Photograph © Steven L.J. Russo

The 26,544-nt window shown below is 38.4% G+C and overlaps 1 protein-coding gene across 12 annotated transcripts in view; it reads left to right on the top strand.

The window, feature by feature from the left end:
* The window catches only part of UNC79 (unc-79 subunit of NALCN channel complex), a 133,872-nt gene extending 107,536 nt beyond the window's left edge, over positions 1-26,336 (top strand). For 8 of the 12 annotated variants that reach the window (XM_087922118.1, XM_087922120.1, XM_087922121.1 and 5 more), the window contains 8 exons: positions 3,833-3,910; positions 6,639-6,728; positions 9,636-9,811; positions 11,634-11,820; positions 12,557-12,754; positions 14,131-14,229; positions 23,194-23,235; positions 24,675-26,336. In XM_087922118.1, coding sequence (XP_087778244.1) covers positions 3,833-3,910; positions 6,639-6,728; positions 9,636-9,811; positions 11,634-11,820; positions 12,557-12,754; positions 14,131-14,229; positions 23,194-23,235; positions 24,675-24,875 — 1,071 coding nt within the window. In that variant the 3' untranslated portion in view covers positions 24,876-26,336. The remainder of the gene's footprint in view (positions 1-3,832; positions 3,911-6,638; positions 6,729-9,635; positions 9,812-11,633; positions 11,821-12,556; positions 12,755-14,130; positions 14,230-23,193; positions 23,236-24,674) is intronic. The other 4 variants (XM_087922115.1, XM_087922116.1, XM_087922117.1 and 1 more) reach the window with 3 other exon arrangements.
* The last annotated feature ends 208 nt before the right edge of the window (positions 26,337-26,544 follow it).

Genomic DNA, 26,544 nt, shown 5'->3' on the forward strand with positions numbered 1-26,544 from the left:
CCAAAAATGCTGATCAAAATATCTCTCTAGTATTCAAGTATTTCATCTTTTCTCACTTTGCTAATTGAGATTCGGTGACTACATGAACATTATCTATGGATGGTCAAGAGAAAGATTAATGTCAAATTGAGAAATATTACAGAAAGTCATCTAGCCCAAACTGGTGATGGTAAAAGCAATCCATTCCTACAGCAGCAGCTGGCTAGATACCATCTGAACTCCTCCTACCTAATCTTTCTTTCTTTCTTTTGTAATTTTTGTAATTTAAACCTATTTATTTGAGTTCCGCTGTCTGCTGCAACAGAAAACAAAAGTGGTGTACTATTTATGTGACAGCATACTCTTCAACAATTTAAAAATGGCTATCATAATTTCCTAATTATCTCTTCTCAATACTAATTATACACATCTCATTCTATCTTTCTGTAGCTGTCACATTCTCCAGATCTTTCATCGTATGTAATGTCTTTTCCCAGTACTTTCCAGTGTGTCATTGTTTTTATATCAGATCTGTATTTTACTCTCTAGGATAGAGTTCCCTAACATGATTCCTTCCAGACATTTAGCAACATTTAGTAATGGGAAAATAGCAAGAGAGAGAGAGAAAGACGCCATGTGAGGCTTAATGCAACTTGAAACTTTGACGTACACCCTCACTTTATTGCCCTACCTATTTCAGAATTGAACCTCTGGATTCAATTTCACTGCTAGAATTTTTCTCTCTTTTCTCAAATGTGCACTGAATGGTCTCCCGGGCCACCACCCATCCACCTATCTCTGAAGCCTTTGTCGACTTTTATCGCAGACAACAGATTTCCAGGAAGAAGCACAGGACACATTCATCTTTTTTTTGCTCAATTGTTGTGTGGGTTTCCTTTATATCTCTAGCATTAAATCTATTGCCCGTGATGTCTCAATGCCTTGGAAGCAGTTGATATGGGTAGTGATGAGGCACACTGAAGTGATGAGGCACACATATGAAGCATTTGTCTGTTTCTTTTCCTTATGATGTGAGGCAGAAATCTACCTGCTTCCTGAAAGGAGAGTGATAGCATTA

With the Can-Am League moved on and the war coming in, Falcon Park again went dark… this time for another 6 long years. Very long when you realize that the stadium opened in 1927 and only 2 teams have ever played here... that's 2 seasons of service in the 20 years Falcon Park I had been open for business. Falcon Park’s sister city and ballpark… Batavia’s Dwyer Stadium, didn’t open until 1939 but has so far had a steady stream of quality baseball as a New York Penn-League team. For some reason however, the NY-Penn League (then known as the PONY League), continued to overlook Falcon Park. When the war came to an end, a new league which looked an awful lot like the Can-Am League came to town. They were known as the Border League and they sort of featured the ballparks, that the Can-Am League had shun after awhile. Both organizations ran under the umbrella of "Class C". The Border League featured the Sherbrooke Canadians, the Granby Red Sox, the Kingston Ponies, the Ogdensburg Maples and the Watertown Athletics. The new Auburn team was dubbed the Auburn Cayugas named after one of the largest of the Finger Lakes and the county that Auburn resides in. Unlike the Can-Am League which ran almost completely under Major League affiliation, only Kingston ran with an affiliation (Philadelphia Athletics). The rest of the co-op teams forged ahead in the first year of the new Border League. Again this league didn’t have the prestige of the Can-Am League but after 20 years and only 2 years of pro-ball, Auburn wasn’t about to complain. This team however was not the typical Auburn team with semi-decent hitting and miserable pitching. This was actually a very good franchise.